On Friday, February 3, 2023, a Norfolk Southern freight train moving through Ohio derailed in the city of East Palestine. While the definitive cause is still being investigated, reports indicate that 38 cars, including 11 carrying hazardous materials, derailed from a 150-car train with many damaged by fire. Subsequently, officials initiated a controlled release and burn of hazardous materials. This has resulted in mass speculation, widespread concern, and many news reports about health hazards and ecological devastation.
Investigators are still reviewing the cause of the derailment. According to the National Transportation Safety Board (NTSB), the first car to derail had “what appears to be a wheel bearing in the final stage of overheat failure moments before the derailment.” The exact impact of the derailment itself is still being uncovered. Equally unknown at this stage is the impact of the smoke, fumes, and toxins entering the atmosphere, water streams, and ground. But it is important to separate these two phenomena from one another.
The train derailment may have ultimately been caused by material failure (or a combination of human error, equipment malfunction, or track deficiency). This would explain what led train cars to divert from the track. The investigation may also reveal the exact timeline and interactions of the train cars and how they settled once the train stopped moving. The resulting fire would be included in this investigation.
By most accounts, the situation then settled into one of mitigation and damage control, with some fire persisting multiple days and some possible initial level of releases. There was a period of days between the train’s initial derailment and the later decision to release hazardous materials into excavated trenches near the tracks and begin a controlled burn. This was intended to prevent the risk of an explosion. Importantly, however, there was no uncontrolled explosion resulting from the derailment. The freight cars and tankers appear to be up to the Department of Transportation standard for withstanding an impact. The NTSB reported a day after the incident that at least one car carrying vinyl chloride was “releasing its contents intermittently through a pressure relief valve as designed.”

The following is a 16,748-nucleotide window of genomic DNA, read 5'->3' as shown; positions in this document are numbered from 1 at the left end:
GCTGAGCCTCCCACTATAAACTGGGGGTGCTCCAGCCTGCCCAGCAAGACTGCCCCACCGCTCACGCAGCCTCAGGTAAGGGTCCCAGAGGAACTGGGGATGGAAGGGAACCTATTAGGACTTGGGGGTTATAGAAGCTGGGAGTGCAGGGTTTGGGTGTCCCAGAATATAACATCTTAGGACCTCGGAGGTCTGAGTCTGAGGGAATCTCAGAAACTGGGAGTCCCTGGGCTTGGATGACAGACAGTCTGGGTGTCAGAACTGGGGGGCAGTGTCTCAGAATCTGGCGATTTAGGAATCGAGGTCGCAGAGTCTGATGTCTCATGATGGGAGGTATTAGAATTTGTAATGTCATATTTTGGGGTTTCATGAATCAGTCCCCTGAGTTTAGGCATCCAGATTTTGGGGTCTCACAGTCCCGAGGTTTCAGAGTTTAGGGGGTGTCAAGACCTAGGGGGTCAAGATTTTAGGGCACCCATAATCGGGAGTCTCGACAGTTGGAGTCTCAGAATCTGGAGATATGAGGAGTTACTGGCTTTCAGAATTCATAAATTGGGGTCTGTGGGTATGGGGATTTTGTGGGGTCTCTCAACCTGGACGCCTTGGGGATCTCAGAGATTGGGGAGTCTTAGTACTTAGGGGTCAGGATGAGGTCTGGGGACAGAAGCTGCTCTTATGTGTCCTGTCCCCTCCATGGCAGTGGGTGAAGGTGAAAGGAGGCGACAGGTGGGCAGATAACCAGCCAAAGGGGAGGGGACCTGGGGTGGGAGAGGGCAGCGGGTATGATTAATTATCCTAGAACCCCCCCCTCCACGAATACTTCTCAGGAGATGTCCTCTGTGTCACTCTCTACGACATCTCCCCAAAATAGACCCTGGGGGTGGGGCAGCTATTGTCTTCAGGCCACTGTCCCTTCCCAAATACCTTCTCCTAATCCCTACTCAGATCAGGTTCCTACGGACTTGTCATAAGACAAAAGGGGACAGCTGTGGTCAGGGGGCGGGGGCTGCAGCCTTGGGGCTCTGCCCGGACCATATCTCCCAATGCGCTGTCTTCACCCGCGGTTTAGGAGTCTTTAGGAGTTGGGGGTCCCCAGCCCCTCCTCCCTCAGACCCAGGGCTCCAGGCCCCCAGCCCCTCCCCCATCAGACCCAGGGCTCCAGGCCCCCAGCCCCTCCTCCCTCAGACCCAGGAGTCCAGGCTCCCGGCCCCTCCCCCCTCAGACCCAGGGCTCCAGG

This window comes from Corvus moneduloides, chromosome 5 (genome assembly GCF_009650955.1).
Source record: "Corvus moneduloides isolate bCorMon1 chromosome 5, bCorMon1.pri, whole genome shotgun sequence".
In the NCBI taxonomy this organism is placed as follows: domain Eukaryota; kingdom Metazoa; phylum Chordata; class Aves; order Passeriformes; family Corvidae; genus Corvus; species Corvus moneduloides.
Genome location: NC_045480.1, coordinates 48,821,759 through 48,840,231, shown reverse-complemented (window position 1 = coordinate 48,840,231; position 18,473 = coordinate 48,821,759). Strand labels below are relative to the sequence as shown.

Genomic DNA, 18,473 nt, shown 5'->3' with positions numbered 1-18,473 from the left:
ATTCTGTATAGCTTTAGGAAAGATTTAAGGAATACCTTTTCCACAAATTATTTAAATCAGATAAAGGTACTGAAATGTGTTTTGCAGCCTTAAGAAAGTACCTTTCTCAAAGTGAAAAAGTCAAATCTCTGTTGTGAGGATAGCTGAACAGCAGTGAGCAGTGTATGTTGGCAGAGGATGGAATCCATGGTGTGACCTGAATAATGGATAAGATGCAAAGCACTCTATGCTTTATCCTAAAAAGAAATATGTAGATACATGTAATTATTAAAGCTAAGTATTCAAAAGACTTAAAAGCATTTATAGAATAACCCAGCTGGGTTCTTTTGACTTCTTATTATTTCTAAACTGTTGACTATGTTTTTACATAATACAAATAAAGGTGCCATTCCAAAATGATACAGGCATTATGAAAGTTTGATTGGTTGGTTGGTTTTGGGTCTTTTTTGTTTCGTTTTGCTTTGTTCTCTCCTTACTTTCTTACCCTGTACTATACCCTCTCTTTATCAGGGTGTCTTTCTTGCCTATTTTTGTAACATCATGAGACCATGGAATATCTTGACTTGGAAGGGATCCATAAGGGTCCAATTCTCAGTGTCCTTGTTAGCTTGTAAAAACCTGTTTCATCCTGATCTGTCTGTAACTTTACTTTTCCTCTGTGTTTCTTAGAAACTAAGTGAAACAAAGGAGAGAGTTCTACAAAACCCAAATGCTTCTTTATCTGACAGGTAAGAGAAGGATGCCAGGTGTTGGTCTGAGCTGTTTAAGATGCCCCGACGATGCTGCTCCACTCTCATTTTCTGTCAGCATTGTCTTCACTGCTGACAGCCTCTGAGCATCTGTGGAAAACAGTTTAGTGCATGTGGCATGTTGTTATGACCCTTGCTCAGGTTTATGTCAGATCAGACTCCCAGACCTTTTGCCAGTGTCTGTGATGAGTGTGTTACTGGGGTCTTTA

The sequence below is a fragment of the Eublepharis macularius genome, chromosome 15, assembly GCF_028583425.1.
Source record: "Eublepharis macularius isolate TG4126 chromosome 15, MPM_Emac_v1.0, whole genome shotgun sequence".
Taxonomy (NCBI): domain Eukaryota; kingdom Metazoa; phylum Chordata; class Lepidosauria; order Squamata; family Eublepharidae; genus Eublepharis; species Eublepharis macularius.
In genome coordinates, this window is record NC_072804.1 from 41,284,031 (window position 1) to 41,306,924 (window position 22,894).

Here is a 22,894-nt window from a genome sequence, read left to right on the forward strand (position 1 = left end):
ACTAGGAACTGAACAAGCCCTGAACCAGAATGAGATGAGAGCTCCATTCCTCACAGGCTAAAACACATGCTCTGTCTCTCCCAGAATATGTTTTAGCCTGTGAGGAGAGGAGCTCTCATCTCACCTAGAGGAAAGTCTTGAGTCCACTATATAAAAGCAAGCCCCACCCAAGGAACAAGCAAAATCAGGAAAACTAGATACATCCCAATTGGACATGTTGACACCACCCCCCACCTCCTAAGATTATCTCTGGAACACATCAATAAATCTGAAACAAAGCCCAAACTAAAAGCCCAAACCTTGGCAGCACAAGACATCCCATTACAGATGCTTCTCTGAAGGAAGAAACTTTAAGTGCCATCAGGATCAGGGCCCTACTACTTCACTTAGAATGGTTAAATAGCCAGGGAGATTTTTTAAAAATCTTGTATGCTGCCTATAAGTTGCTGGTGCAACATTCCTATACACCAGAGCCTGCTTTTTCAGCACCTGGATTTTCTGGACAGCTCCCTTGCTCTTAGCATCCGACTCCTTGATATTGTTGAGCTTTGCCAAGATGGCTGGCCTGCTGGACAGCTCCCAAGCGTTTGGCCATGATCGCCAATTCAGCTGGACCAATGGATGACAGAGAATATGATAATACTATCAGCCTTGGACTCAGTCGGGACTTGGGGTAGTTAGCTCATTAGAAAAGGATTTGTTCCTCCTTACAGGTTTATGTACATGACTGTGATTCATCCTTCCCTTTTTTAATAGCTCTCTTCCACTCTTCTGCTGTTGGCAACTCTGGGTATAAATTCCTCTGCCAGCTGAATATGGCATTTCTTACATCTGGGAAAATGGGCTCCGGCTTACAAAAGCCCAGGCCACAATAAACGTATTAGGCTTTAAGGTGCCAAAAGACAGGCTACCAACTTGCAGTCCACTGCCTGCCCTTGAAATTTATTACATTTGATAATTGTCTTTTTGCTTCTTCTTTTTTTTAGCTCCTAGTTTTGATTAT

This still left officials with a concern that the load within the cars may rupture. It is a counterfactual at this point to ask what would have happened without the release and burn. It is possible that the cars could have been recovered or the hazardous materials transferred safely, but also possible that a devastating eruption would have occurred that would have sent shrapnel into neighboring communities. But the fact is that the derailment was step one, the mitigation was step two, and the release and burn was step three.
Freight trains get a lot of media and public attention when things go wrong. By and large, they transport material across the country by the millions of miles without incident. While derailments do occur, they often result in minimal impact or the impact is the result of subsequent action or inaction. When the dust settles, the parties at fault must be held accountable. That will include the railroad for whatever part they had in the initial derailment, and the leaks and environmental issues that came from the derailment itself, but it is important for policymakers and officials to ensure they properly separate the stages of this incident and treat the secondary burn as its own component of the crisis.
The billowing clouds and hazardous releases were not the direct result of a train derailment, but a secondary and intentional action by officials. Whether that was prudent is still to be determined.
Written by Benjamin Dierker, Director of Public Policy
The Alliance for Innovation and Infrastructure (Aii) is an independent, national research and educational organization. An innovative think tank, Aii explores the intersection of economics, law, and public policy in the areas of climate, damage prevention, energy, infrastructure, innovation, technology, and transportation.